August 17, 2012

Kaaterskill Falls, The Upper Falls

The lure of the Kaaterskill Clove is the extreme contrast from the sea level elevation of the Hudson River to the mountain tops far above. The stunning reality is a 3,500 foot contrast.
The Catskill Mountains are the first significant mass of earth to accumulate moisture from the Atlantic Ocean as the clouds move inward. It is not uncommon to see afternoon rain showers in Haines Falls, Town of Hunter as the sun shines. As A result of the accumulated precipitation, there is usually an abundance of flowing water at the very eastern portion of the Catskill Mountains. This gracious precipitation does not go too far in terms of supplying much of central New York State with water; most runoff is diverted through the Shandaken Tunnel to Esopus Creek and ultimately into the Catskill Aqueduct.

'.....The Overall Thought In The First Place.....'

(2012-08) Kaaterskill Falls, The Upper Falls

Looking north-east:
Kaaterskill Falls 
are in the background.

Looking north-east:
Kaaterskill Falls 
are in the background.

(2012-08) Kaaterskill Falls, The Upper Falls

Looking north-east:
Kaaterskill Falls 
are in the background.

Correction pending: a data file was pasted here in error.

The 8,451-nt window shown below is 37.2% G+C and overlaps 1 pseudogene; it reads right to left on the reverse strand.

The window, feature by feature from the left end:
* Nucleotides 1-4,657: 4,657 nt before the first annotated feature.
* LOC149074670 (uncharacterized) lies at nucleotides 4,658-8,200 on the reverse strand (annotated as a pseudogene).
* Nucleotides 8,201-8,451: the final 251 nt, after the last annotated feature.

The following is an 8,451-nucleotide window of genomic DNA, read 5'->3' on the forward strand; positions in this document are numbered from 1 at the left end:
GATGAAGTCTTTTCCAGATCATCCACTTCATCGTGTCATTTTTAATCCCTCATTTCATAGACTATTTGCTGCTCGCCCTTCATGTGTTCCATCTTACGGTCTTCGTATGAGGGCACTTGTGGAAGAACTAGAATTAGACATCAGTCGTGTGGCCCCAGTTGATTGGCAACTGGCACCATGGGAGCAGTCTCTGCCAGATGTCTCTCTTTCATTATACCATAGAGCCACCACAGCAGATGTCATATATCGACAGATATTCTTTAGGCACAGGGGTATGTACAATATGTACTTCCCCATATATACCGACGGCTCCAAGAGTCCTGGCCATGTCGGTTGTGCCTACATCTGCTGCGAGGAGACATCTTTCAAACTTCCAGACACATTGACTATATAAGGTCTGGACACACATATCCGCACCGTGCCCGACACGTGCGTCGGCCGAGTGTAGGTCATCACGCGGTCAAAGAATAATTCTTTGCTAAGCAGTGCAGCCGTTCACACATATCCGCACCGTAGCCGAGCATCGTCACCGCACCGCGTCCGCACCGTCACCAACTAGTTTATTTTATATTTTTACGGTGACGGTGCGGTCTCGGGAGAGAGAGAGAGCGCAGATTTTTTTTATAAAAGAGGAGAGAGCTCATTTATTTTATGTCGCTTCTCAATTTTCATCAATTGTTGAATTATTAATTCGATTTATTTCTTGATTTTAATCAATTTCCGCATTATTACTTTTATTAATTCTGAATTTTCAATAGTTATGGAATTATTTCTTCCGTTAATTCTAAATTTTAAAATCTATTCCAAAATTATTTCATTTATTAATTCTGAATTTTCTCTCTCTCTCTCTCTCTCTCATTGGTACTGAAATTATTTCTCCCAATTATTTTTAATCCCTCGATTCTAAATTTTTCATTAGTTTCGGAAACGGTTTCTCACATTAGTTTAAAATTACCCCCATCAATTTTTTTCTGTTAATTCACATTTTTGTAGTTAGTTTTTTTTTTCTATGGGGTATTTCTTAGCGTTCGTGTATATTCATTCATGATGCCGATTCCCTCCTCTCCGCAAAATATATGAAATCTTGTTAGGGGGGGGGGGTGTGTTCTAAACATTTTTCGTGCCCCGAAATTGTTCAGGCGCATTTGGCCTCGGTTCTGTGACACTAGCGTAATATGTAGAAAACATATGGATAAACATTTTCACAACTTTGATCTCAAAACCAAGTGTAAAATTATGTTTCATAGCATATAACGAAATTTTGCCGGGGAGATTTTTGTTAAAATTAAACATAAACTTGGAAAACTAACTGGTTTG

A Misunderstanding of Soil Characteristics:

 I want to discuss my presence here in March of 2012.
I had not been here before other than driving on New York State Route 23A.
As I would drive up the mountain, I would marvel at the waterfall beside the highway.
On one day that was convenient, I decided to park the vehicle in the parking lot and walk over to the waterfall and photograph it.
I was impressed with the display of water as I photographed it; I decided to walk further up the trail until I saw Kaaterskill Falls for the first time. I recognized the image of the falls as it is iconic of the Catskill Mountains; I simply did not know that it was there.

 It was an unusually warm March in 2012, later that day, the temperature would be above 70 degrees Fahrenheit.
As I approached the waterfall at the bottom, I wanted to see the upper level, I edged my foot into what I though was moist compacted top soil, it was easy to climb above the second level and look down at the upper waterfall.
The only characteristic that I thought negatively of the soil was that it was more slippery than I expected, it appeared to have something similar to talc in it.
At the very top of the slope there was a trail along the upper cliff that led over to the waterfall area, I was able to look down and photograph the upper waterfall.
I did slip on a patch of ice but, I was not terribly concerned because I assumed that the soil was sufficient to arrest my slide at a the steep angle that I would have traveled.
I was a bit concerned about the thought of climbing down but, my footwear was sufficient to maintain traction in the soil as I executed careful well planned steps to the trail.

'Change' recorded by Candlebox in 1993

 The encounter in the month of March was positive and I was excited to return to this location in August of 2012. I decided that I was going to climb to the second waterfall and photograph it as I looked up at the water as it was falling; in March, I was quite some distance above it as I looked down.